This has happened of course because of anti-labor Bush appointees to the National Labor Relations Board and the federal judiciary. Not surprising of course. More surprising perhaps is that with a few exceptions, Clinton appointees also did not help labor's cause. If we can't expect better support from our friends, what can we expect from our enemies?
I thought that in the spirit of the New Year, I'd list my top 10 books (or readings in any case) of the year. More or less in order they are:
1. John McPhee, Annals of the Former World. Really 4 books in 1 volume. All are a discussion of America's geology as McPhee travels different sections of I-80 with geologists. Great writing about science, nature, and people, it also chronicles the evolution of geology as a science including the battles over plate tectonics as the leading theory of continental formation. Great stuff.
2. Michael Pollan, The Botany of Desire. Actually I didn't like this as much as his previous book, Second Nature, but that this is #2 says more about the previous book than this one. Great discussion of people's historical interactions with plants and the ways that humans have modified plants to suit various desires.
3. Graham Swift, Waterland and Last Orders. Cheating a little here since I listed 2 of his novels that I read this year, but I didn't want to choose. British writer and probably my most happy discovery of the year. Waterland is a weird story about the fens of England that also muses on how we use history. Last Orders is about the death of a working-class man and how it affects his wife and drinking buddies. Best fiction I read this year.
4. The New Yorker, Issue of Sept. 6. An entire issue dedicated to food. I didn't know how much I enjoyed really good writing about food until I read this issue. The best article was Bill Buford's article on pasta, but the articles on ketchup, lettuce, and snoek were also extremely good.
5. Peter Hessler, River Town: Two Years on the Yangtze. I reviewed this on the blog when I read it. Let's just say that it is superb travel writing and is probably the best book I've ever read on the difficulties and joy of being a westerner in Asia.
6. Jhumpa Lahiri, The Namesake. Lahiri is an American writer of Indian descent and she writes wonderfully in one of my favorite subgenres of literature, immigration and the cultural misunderstandings that happen when immigrants and natives live together. Also highly recommended is her short story collection, Interpreter of Maladies.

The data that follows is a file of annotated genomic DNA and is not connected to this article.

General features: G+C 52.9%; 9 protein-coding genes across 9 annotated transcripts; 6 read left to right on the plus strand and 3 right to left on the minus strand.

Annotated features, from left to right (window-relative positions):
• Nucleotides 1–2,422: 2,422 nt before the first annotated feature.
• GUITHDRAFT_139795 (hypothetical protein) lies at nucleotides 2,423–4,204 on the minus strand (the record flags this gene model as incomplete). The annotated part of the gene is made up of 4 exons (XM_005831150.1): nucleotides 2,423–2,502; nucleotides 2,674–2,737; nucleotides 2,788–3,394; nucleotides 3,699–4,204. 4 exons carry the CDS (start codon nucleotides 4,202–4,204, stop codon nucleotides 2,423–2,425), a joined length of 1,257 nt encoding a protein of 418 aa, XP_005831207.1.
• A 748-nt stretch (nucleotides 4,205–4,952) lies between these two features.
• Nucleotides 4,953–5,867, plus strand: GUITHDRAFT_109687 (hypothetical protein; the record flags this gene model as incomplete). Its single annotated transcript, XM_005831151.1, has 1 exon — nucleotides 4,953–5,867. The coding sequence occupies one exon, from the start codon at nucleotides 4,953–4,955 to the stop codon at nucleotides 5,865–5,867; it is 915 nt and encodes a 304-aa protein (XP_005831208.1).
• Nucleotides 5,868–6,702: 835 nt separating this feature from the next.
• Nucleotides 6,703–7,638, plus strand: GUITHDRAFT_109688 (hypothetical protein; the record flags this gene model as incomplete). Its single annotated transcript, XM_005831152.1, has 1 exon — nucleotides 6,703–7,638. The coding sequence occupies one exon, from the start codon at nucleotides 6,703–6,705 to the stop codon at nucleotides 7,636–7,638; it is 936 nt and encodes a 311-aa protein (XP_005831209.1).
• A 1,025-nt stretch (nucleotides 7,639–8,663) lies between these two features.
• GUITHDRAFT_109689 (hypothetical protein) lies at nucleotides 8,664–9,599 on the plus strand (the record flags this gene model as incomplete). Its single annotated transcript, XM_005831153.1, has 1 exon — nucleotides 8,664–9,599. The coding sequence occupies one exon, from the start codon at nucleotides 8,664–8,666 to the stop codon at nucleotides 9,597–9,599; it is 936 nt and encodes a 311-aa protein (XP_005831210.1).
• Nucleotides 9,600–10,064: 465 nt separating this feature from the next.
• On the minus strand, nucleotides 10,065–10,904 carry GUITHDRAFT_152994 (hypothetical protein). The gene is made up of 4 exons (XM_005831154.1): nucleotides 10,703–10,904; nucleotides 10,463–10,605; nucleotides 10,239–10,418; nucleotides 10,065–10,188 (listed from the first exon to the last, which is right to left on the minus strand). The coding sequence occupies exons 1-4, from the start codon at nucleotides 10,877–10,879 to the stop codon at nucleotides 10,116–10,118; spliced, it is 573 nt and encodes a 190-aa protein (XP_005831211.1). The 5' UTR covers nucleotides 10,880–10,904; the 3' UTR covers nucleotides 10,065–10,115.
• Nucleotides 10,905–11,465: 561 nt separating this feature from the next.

7. Alice Munro, The Beggar's Maid. Her first book, but the others aren't that different. Real simple stuff--woman from Ontario has rough childhood, moves to British Columbia as an adult, has some children, martial difficulties ensue. But the way she writes about these people is just wonderfully. Criminally underappreciated author outside of Canada.
8. Paul Theroux, Dark Star Safari. A story of Theroux's trip through eastern Africa a few years ago. He lived there in the 60s as a Peace Corps volunteer and he had not been back in many years. Great writing but extremely depressing. Outside of Egypt, Ethiopia seemed to be the least screwed up place that he visited and that's really saying something. First travel book I ever read that made me want to visit the place less.
9. H.G. Bissinger, Friday Night Lights. Read this before I knew the movie was coming out. Somewhat dated now I guess but a great discussion of football in one of America's greatest shitholes, Odessa, TX. Also where W made his political start which doesn't make the region any less unpalatable. A useful read for the mentality of W's home as much as it is for the craziness of high school football in Texas.
10. Mike Tidwell, Bayou Farewell. A sad story of the disappearance of Louisiana's bayou country. Because the Mississippi River is controlled throughout Louisiana and therefore dumps all of its deposits in the Gulf of Mexico, the ocean is slowly taking away the bayous. The home of America's greatest shellfish fishery and one of America's unique cultures, this book will hopefully spur action to save the bayous. Eat your shrimp now because in another 20 years it's going to become damned expensive if the bayous aren't saved.